I’ve copied my home directory from my old F37 laptop to my new F38 PC, and that has bought be the following curious behaviour:
- kernel (and inxi, etc) detected my onboard sound.
- but pipewire / KDE insisted that I had no audiodevices.
- It only fixed itself when I deleted
So, how came that the “user level” KDE/audio setup is not plug and play capable?
Philosophically, I could have plugged and connected a different “sound card” on a standard PC too, while the PC was powered down.
When you moved your old data you also moved your old config files which did not match the new hardware – conflict occurred.
Deleting the old configs allowed the app to create new configs and eliminated the conflicts.
The issue is really that a user has config files for each app they normally use that is tailored to match both the app and the hardware. When the hardware changes then it is up to the user to resolve the potential problems that may be related.
There is no app I am aware of that can make the changes of this type automatically since the data in the users home directory is mostly static once the configs are created. Only the app is allowed to change the static config data it creates.
The point is, when I plug in a new sound card, or remove a sound card (nowadays these are most often live USB events) the apps react.
When this happens offline (e.g. somebody changes their soundcard while the PC is off), the software does not recognize that???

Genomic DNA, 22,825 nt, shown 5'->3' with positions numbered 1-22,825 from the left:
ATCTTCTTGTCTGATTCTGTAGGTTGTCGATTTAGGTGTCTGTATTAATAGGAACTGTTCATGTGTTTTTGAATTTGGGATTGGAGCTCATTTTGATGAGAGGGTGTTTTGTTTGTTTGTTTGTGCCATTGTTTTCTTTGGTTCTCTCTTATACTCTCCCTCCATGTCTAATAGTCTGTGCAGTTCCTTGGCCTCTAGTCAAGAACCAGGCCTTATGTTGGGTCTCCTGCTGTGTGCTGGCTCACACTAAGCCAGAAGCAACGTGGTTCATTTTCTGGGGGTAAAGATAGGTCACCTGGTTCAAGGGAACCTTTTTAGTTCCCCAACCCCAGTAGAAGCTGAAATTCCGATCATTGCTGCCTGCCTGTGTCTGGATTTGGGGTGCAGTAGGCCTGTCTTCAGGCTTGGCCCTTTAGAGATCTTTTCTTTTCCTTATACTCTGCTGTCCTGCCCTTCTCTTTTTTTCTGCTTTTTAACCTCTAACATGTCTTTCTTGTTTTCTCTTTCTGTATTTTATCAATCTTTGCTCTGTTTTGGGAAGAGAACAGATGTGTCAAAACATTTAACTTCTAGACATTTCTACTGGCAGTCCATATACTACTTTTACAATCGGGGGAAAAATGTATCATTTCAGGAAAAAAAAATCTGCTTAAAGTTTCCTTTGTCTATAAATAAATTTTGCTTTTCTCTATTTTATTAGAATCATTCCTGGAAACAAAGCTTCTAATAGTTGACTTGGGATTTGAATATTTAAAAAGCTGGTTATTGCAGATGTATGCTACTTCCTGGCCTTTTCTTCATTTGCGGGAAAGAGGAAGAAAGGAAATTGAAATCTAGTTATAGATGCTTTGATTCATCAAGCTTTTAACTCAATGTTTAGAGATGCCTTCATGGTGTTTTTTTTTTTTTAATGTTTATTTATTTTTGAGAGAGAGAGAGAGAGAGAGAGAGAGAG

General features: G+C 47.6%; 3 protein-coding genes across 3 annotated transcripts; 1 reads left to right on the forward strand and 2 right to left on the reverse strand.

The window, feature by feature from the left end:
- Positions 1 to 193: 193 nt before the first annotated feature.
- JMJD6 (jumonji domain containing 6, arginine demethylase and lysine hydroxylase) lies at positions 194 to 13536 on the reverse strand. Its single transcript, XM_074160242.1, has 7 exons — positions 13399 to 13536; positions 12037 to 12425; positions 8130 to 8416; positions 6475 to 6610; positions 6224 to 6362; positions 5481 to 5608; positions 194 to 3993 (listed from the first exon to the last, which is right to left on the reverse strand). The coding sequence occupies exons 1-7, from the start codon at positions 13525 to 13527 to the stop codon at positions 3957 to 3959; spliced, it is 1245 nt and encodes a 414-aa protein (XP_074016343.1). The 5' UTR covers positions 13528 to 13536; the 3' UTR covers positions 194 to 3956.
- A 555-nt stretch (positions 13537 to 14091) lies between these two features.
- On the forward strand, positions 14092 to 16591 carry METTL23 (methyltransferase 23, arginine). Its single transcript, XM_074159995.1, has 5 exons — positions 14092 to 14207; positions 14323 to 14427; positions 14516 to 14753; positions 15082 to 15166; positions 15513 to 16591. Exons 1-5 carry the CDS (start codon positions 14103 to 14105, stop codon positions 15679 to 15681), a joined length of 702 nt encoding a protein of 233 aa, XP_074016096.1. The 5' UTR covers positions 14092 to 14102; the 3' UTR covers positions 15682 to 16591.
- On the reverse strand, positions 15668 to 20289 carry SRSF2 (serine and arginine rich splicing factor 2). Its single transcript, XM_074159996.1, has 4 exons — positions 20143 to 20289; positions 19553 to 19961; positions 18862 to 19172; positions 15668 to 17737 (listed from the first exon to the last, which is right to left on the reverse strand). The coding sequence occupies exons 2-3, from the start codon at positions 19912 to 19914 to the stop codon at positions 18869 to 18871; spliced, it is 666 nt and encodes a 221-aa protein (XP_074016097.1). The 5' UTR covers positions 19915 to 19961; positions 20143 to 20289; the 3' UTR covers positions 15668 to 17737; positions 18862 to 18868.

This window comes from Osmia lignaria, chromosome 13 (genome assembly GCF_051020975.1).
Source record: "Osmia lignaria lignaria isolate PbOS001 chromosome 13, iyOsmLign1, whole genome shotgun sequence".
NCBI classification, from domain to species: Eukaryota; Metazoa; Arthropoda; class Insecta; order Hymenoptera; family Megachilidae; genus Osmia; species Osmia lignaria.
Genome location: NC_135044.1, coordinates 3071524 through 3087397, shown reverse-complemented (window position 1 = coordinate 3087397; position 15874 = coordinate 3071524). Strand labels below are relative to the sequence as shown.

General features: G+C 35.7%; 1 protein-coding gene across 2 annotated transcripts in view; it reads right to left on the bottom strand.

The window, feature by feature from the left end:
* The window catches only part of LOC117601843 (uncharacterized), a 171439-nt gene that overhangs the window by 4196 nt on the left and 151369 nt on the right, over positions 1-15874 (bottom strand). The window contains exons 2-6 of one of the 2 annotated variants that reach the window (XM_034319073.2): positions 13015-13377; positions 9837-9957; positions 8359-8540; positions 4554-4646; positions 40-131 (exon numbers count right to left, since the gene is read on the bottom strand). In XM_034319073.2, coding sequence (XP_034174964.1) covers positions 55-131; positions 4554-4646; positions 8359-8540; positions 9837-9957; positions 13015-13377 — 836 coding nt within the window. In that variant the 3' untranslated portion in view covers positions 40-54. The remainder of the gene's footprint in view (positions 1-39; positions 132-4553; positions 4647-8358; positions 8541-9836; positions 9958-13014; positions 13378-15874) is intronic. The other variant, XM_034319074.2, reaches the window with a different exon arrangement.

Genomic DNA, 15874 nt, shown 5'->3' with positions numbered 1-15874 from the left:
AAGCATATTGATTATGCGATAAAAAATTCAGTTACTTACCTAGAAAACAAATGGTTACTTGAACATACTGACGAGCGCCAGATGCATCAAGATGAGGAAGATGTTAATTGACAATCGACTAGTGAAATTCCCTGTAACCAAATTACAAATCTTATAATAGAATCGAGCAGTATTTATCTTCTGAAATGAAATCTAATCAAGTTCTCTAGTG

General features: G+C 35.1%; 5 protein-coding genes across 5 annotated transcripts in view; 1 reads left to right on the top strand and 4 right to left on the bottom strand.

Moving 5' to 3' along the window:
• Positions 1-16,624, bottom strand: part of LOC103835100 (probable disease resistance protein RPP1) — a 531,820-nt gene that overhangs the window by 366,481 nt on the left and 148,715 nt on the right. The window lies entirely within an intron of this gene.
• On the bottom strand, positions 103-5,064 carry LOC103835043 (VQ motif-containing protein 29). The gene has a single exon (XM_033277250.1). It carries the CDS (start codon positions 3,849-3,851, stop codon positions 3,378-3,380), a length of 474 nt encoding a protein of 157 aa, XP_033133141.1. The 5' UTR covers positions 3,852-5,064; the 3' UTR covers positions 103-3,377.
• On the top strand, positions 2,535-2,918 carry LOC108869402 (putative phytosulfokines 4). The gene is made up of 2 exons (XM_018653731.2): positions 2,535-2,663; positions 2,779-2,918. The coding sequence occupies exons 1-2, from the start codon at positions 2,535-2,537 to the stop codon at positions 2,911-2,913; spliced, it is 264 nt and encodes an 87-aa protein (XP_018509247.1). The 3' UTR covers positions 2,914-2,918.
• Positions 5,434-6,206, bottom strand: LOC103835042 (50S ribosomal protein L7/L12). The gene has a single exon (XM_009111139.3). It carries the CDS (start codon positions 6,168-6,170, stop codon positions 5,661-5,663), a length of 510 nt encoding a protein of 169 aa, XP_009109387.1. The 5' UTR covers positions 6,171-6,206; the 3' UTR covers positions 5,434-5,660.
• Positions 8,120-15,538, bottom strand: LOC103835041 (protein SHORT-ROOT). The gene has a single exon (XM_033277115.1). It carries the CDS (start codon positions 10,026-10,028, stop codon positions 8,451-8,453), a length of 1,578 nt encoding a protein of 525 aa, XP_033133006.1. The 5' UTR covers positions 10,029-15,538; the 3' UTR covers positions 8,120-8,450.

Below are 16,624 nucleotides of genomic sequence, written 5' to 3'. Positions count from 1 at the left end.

~/.local/state does not exactly sound like a config file to me. Worse, it’s not “grandma” compatible (Basically, there is no way to trigger that configuration change) without guessing and deleting random files in
$HOME and hopping, to nuke the correct one, and not the rest of my KDE desktop setup.
(by the way, somebody should nuke the joksters that think it’s cool to stuff cache files into $XDG_CONFIG_HOME, e.g. Chrome, Slack, IPFS, …), which makes searching around
~/.config even harder.
While I agree that automatic changes would be nice, it also is reality that only each app can tell if there is something wrong. Having each app capable of detecting hardware changes seems unrealistic at best and potentially a nightmare at worst. Remember that the app only has to be aware of the drivers it talks to. If the driver changes the app does not necessarily know what changes were made. Maybe the device disappeared – which often happens with hardware changes – so the app has no information on what changed.
Normally this scenario only occurs when migrating to new hardware – whether it be one new device or an entire machine. Thus the user should be aware of potential problems and be able to track down changes that result.
Sure, because this is so well documented, that
.local/state/wireplumber STATE directory.
Point is sound devices today are plug and play. USB & Bluetooth devices are plugged in at random times. They normally show up (I could not try out BT, as my BT was also out of order, shrug). Actually, when working normally, it actually detects dynamically things like plugged in headphones.
You are mistaking this for a case of “configuration”, this is a case of software not clearing up “state” files, it should clear up.